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The trends to expect for the skin care market in 2021

Getty Images Woman posing in front of cell phone

Skin care has become an even brighter spot in the beauty retail category since the start of the pandemic. While some segments of beauty have declined—prestige makeup and fragrance being some of the hardest hit—skin care and bath and body have all boomed as consumers look for ways to take care of their skin without making a spa trip.

Just how big was the skin care boom at the start of the pandemic?

Let’s take a look at online search interest for skin care over the last five years, per Google Trends. 

As you can see, online interest in skincare experienced a significant jump in mid-March and then went on to peak in July. Skin care sales in that same time period followed a similar pattern. According to data from NPD, skin care took the largest share of prestige beauty sales March-June. Over that same period, e-commerce sales of skincare products spiked at 93% year-over-year growth. 

Online interest in skin care had ups and downs for the rest of 2020 but remained high moving into 2021. Now that it’s officially a new year, here are some of the trends Netrush expects to see over the next several months. 

Consumers will continue to expand their skin care routines and explore new products

In September, NPD reported that 22% of U.S. women had changed their skin care routine due to the pandemic, with more women using facial skin care products year-over-year. One-third of those women expanded routines to include more products, and the majority of those intend to stick with their new routine when things normalize.

Many consumers are using downtime from the pandemic to explore and research new products. We expect that this trend will continue well into 2021. Products with rapidly growing interest include hydrocolloid patches, salicylic acid serum, face masks and peeling solutions, per data from Google Trends. 

TikTok will become an even bigger discovery platform among Millennials and Gen Z

With over 200 million downloads in the U.S. and 1 billion users worldwide, TikTok is one of the most trendy apps around. You can find just about anything on TikTok, from random videos to beauty DIY tips and tricks. Search skin care, and you’ll enter an endless scroll of users talking about their favorite products and routines. 

After scrolling through about a hundred different skincare videos, there are a few main brands that kept coming up: CeraVe, Cetaphil and The Ordinary. These brands seemed to have gained a strong foothold on the platform, and many of the videos featuring their products have thousands of likes and hundreds of comments.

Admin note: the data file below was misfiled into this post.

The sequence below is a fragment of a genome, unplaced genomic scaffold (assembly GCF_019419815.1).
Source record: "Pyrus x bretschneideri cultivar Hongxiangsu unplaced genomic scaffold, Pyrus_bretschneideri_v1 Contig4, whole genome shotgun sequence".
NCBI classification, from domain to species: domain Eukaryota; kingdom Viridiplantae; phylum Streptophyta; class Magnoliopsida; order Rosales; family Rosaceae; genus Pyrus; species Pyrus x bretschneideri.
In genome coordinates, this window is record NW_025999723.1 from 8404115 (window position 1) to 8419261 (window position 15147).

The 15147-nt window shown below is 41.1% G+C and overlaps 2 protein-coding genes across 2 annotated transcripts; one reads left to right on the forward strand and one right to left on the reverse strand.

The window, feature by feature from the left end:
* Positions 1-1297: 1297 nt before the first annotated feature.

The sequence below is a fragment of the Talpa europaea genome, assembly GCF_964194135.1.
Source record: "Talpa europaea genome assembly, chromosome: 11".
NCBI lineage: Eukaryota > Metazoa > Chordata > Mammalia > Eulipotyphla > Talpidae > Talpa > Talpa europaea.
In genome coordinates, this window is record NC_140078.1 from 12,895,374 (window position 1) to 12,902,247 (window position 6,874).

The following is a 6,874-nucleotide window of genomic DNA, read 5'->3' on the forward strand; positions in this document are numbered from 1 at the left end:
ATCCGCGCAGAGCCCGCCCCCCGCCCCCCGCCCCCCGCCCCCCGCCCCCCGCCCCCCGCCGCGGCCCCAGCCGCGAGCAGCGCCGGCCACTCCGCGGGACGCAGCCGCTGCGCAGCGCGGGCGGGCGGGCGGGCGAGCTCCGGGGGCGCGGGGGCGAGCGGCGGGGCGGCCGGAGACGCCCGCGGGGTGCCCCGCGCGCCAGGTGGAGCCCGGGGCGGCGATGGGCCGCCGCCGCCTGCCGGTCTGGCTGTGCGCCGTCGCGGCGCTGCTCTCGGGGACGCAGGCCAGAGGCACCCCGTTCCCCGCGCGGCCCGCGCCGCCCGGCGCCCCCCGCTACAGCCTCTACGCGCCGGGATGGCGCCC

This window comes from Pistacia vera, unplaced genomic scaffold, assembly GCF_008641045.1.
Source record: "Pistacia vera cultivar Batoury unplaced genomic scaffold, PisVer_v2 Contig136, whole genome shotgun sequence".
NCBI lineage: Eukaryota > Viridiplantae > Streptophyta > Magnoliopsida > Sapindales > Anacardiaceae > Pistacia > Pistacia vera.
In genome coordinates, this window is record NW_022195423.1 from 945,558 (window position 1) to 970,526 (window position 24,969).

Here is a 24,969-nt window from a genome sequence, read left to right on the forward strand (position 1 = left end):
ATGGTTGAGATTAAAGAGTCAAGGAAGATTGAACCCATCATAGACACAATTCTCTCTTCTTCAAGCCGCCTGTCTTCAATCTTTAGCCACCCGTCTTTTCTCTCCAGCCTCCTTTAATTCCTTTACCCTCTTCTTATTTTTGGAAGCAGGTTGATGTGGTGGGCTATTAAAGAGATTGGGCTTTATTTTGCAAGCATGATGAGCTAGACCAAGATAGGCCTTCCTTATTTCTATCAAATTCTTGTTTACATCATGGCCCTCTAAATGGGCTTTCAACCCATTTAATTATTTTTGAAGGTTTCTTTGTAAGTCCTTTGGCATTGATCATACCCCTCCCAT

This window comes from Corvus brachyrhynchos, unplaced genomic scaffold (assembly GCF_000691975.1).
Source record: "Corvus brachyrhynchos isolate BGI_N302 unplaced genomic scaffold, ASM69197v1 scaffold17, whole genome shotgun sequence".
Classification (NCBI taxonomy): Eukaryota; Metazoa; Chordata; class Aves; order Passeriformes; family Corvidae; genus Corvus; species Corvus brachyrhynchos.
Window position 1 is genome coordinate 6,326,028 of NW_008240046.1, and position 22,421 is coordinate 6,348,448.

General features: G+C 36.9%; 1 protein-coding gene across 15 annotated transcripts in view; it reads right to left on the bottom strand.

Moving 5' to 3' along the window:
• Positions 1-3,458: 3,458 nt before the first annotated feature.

Many retailers have recognized TikTok’s influence and potential. In December, Walmart announced that it would be holding a fashion livestream event where viewers would be able to purchase items without having to leave the platform. While December’s livestream event was limited to fashion, more categories could be included in future events. 

Brands and retailers will add more value to consumers digitally

Providing a physical experience through brick and mortar has always been an important part of beauty retail. However, during the pandemic, brands and retailers have had to add value to beauty consumers virtually. 

One company that’s done this particularly well is makeup and beauty lounge Blushington. After being forced to close its brick-and-mortar stores, Blushington innovated new ways to offer personal shopping experiences online. The company did this by offering virtual beauty classes and one-on-one makeup classes.

Larger retailers are also adding value through virtual experiences. Sephora, for instance, now offers shoppers virtual makeup tutorials, virtual skincare consultations and personal shopper services. 

Moving into 2021, brick and mortar will continue to play a big role in the beauty industry, but digital will play a much larger role than it did pre-pandemic. Retail success in 2021 will require brands to meet their customers where they shop, which means putting less emphasis on multichannel strategies and more emphasis on creating an omnichannel experience.

Austin Wright is a content strategist at Netrush, a leading e-commerce solutions provider for premium natural products brands.

Have some big ideas or thoughts to share related to the natural products industry? We’d love to hear and publish your opinions in the IdeaXchange. Check out our submission guidelines.

CBD freedom bill introduced in Congress

Getty Images cbd from hemp could become a food additive

The culture moves markets. Regulations move markets. Legislation moves markets.

Thanks to the original legislation, the 2014 farm bill, hemp and its nonintoxicating cannabinoid CBD found a foothold in the market. That legislation opened the door to CBD, and merry hempsters took that inch and ran a mile with it.

The would-be controlling regulator, the U.S. Food and Drug Administration, didn’t know what hit it, and by the time it released its opinion on the matter there were already more than a thousand brands being sold from coast to coast and talked about in daytime and late-night TV shows.

The culture took the legislation and overwhelmed the regulators.

The FDA has never been considered an ally of dietary supplements—after all, “drug” is its middle name. It certainly hasn’t helped that the FDA considers itself the gatekeepers of medicines to America. But the agency has fairly lost the cannabis plant to the culture.